I know these are unfashionable things to say, but not only is the British economy in much ruder health than many commentators admit, but we all owe a debt of thanks to George Osborne. The excellent public sector finance figures published today are a dramatic demonstration of these truths.
What a pleasant surprise for the chancellor Philip Hammond on the eve of the Budget.
The great financial crisis. The deficit, the great lode star of economic policy for nearly a decade. Living beyond our means. Remember them? Well, they are sorted. Ancient history. Job done. In the year to March 2017 public sector net borrowing was £45.7bn or 2.3% of GDP. That is down massively from £152.5bn, or 9.9% of GDP in the worst year of 2010.
If anything, even that number is an exaggeration. It has been revised steadily down in the past few months by £6bn, from an initial £52bn. The Office for Budget Responsibility – which the Treasury relies upon – had originally forecast a deficit of that level too, so it has been far too gloomy, as usual.
In my opinion, judging by the trajectory of the deficit in the past few months, the picture continues to improve and my guess is we are on course for a deficit of circa £42bn in 2017/18, or 2.0% of GDP this financial year. Incidentally, the OBR is forecasting a deficit of £58.3bn for this year. That looks too pessimistic. Let’s see who is right.
The critical point about a deficit of less than 3% to GDP is it is roughly in line with the underlying growth rate of the economy. That means, relative to the size of the economy, it is stable. To draw an analogy, it is like having a mortgage which may have risen in size in cash terms, but only in line with the value of your house. So your loan to value ratio hasn’t budged.
Ideally, you want your mortgage to be gradually paid off. But the fact it is stable is very far from a disaster.
Furthermore, half of the deficit run up since March, or £19.2bn is actually made up of capital spending. Arguably, we should worry less about capital spending. It only costs the Government about 2% to borrow. If it is investing in an asset which makes, say, a 7% return (such as a new road), it can actually make sense to borrow. This is the equivalent of adding to your mortgage to dig a basement or build an extension. It can be a good thing.
What about the absolute level of debt? Well, two economists called Carmen Reinhart and Kenneth Rogoff have long advocated that countries with national debt levels of more than 90% of GDP tip into crisis. Other economists have said this rule is far too strict. But let’s, assume it is correct.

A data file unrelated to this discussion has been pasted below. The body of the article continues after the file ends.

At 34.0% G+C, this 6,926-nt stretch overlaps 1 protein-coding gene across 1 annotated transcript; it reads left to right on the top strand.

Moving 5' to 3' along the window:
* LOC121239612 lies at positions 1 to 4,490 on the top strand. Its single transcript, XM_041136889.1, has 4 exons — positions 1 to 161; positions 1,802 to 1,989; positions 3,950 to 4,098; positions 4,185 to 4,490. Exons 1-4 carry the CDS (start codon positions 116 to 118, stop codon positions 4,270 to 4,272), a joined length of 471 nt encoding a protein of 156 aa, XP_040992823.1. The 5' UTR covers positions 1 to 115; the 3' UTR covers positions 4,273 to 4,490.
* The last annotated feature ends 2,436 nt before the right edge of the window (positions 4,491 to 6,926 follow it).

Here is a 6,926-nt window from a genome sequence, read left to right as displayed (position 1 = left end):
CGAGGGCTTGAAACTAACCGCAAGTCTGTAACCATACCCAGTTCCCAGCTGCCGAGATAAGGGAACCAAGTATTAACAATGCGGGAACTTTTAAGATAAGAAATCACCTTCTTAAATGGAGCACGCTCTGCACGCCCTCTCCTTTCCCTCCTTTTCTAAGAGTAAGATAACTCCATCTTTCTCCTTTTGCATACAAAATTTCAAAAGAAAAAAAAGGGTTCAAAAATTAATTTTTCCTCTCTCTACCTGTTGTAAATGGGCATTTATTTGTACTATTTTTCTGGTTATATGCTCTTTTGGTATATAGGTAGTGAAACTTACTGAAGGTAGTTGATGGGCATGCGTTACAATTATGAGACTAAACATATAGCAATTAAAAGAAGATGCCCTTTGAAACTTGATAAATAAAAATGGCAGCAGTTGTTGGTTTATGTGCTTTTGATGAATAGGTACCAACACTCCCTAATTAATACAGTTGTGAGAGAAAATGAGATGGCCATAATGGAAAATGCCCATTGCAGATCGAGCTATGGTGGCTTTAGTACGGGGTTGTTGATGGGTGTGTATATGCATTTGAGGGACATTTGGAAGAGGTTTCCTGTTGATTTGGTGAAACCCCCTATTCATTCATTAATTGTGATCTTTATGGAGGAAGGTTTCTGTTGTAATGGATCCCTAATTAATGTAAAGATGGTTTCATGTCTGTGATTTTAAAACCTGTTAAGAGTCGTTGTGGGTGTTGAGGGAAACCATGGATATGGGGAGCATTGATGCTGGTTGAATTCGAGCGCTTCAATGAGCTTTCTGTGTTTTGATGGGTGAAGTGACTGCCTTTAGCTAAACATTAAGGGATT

Britain’s top-line national debt to GDP is £1.8 trillion, or 87.2% of GDP. That looks scary. But on closer inspection, a big chunk of this is offset by assets held by the Bank of England and the residual stakes the Treasury owns in banks like RBS. Strip those out and our debt to GDP is tolerable 79.6%.
That is more than Germany but substantially lower than our competitors, such as France, United States and Japan and China. It really isn’t anything to worry about.
Whichever way you look at it, the performance of the British public sector finances continues to surprise positively. It is another example, like the earnings data, of how economics commentators are simply, in their very nature, too gloomy. What, I wonder could be their motive? Are they all secret Corbyn supporters? Or howling Remainers determined to do the country down?
The implications for public policy of the robust public finances are huge and nearly all good. Gone are the days where the Treasury should be squeezing spending and raising daft taxes here and there. We now have the room to take a strategic view about the future size and role of the state, without panicking about short term cash flow issues.
It means we can set tax rates to maximise growth and productivity in the medium term; we can afford to borrow to invest; and we can fix the problems which have built up in the recent past, such as the criminal 6.1% interest rate on student loans, and the punitive and distorted levels of stamp duty. We can even afford an unfairly expensive bill to leave the European Union. Sadly, there is no evidence the Treasury itself sees things that way.